Sunday, November 14, 2010

Prisoners of conscience in Burma and Cuba freed just hours apart

But many still remain unjustly imprisoned and need solidarity

Aung San Suu Kyi & Arnaldo Ramos Lauzurique both freed on Saturday

Saturday was a good day for freedom. Two prisoners of conscience on opposite sides of the world but facing similar regimes obtained there freedom. In Burma, Aung San Suu Kyi, age 65, and in Cuba, Arnaldo Ramos Lauzurique, age 68, both prisoners of conscience saw freedom after too many years in unjust captivity.

Arnaldo Ramos Lauzurique speaks out following his release (Spanish)

Both emerged from their imprisonment declaring their commitment to work for a democratic transition and a society where human rights are respected. While at the same time addressing their respective regime's with the necessity to open up and respect human rights to avoid chaos in Cuba and end the ongoing chaos in Burma. Both had refused accepting any conditions that would restrict their ability to act in defense of human rights and liberty and remain committed to the cause despite their age:

“I’m still youthful because of the demands of the cause. After we gain democracy, I will stay as an old lady.”Aung San Suu Kyi, November 14, 2010

"I'll be involved in the same activities I did before they sent me to prison, which were not criminal but opposition" Arnaldo Ramos Lauzurique,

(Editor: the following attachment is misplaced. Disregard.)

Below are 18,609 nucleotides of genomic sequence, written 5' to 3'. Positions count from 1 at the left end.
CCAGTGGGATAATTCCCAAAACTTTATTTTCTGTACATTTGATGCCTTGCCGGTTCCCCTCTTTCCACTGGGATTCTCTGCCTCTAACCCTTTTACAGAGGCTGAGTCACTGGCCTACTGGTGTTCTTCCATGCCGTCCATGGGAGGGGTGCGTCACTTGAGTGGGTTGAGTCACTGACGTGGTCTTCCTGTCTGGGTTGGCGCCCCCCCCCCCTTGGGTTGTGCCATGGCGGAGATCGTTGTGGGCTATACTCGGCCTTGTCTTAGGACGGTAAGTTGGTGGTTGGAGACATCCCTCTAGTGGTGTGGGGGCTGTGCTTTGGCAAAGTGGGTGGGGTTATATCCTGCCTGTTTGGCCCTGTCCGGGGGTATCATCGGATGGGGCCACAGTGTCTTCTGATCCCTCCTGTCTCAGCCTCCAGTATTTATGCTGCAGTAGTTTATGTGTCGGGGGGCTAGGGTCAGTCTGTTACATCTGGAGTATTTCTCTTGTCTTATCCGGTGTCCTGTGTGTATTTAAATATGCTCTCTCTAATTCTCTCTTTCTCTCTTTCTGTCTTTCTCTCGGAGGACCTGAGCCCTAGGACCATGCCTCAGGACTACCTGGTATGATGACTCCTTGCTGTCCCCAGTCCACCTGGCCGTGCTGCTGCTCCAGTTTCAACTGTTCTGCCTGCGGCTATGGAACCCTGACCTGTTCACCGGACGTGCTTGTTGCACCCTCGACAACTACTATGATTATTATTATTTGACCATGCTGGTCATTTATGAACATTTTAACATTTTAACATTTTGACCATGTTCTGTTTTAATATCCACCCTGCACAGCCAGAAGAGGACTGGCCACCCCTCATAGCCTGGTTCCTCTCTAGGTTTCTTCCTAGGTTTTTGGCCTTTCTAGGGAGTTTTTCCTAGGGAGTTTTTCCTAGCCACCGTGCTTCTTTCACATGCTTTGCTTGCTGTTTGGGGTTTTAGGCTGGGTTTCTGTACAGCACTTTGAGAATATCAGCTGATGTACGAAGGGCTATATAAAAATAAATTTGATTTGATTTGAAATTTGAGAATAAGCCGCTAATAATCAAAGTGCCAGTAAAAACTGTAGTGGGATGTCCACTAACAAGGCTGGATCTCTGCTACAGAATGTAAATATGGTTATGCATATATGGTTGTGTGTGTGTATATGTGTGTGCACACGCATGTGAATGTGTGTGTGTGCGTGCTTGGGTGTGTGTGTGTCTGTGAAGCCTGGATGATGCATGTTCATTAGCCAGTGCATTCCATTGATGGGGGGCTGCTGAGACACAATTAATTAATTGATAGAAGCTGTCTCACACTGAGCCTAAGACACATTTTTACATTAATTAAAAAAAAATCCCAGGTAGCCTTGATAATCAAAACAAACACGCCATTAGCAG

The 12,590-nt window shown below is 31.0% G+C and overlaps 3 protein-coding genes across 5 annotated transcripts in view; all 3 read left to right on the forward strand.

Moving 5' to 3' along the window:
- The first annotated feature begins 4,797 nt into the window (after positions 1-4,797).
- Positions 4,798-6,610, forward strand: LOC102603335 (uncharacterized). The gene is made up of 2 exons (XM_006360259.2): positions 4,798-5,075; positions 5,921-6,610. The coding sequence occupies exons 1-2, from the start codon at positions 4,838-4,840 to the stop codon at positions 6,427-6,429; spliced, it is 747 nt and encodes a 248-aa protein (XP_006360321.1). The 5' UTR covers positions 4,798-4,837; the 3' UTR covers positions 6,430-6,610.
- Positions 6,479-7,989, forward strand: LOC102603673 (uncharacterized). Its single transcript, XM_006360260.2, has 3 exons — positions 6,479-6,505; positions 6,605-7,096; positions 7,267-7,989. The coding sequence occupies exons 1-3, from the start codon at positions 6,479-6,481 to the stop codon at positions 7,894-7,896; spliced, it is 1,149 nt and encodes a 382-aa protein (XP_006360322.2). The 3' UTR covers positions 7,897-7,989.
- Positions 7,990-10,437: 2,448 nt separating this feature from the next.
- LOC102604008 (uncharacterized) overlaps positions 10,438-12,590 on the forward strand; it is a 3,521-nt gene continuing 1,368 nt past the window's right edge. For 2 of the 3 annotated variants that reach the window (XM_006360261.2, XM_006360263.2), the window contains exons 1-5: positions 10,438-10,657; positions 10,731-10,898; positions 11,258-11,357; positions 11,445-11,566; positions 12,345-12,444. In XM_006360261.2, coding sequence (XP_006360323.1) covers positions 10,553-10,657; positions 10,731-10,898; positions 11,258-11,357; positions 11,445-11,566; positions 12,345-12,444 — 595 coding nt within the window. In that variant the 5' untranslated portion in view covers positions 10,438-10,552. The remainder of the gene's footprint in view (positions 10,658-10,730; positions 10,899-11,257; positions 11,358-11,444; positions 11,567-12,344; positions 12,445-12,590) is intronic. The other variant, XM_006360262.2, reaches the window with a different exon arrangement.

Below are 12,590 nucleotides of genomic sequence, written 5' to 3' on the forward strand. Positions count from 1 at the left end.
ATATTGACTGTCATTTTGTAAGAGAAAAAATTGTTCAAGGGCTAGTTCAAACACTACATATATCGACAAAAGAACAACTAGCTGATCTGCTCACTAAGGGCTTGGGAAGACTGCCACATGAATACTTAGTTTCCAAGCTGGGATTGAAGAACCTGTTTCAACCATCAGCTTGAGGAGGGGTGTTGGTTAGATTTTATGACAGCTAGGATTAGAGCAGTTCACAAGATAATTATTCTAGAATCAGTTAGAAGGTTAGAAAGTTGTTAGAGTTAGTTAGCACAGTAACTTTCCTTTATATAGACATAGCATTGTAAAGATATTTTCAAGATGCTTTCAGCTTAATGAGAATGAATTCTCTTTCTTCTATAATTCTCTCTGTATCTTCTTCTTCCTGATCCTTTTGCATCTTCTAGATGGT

November 14, 2010

Arnaldo Ramos Lauzurique with wife & Lady in White Lidia Lima

Arnaldo was reunited with his wife Lidia Lima who is also a Lady in White, but Aung San Suu Kyi was unable to be reunited with her husband. When her spouse, Michael Aris, was diagnosed with terminal cancer the military junta refused to allow him to enter Burma and would not guarantee Aung San Suu Kyi the right to return to her homeland.

Aung San Suu Kyi greets supporters and press on Saturday

At the time of his death in 1999 Suu Kyi had not been able to see her husband in over three years. She is able to maintain her commitment to nonviolence and the need for national reconciliation, in part, because of her understanding of courage: “Courage means to work for what you believe with perseverance and to be strong and to have good will. It's not courageous to use one's physical strength and to shout loudly.”

Aung San Suu Kyi speaks out on political freedom, democracy and political prisoners

Both the Burmese and Cuban democratic oppositions understand that the freedom of all political prisoners is an important first step on the path to the restoration of fundamental human rights. The bottom line is that without political freedom there is no democracy. No matter how many votes the regime's in Burma or Cuba hold as long as political freedoms are not respected and dissent is outlawed then the entire "electoral" process amounts to a sham.

Laura Pollan speaks on reforming Cuban legal code and freeing political prisoners

Hundreds upon hundreds of political prisoners remain imprisoned not only the over 2,200 in Burma and hundreds in Cuba but in other repressive regimes such as China, Vietnam, Zimbabwe all around the world. Its up to you to take action and do something. Write a letter demanding a political prisoner be freed, call your representative, make a video, sign a petition and help get the word out.
South African Archbishop Desmond Tutu demonstrates his solidarity with Aung San Suu Kyi

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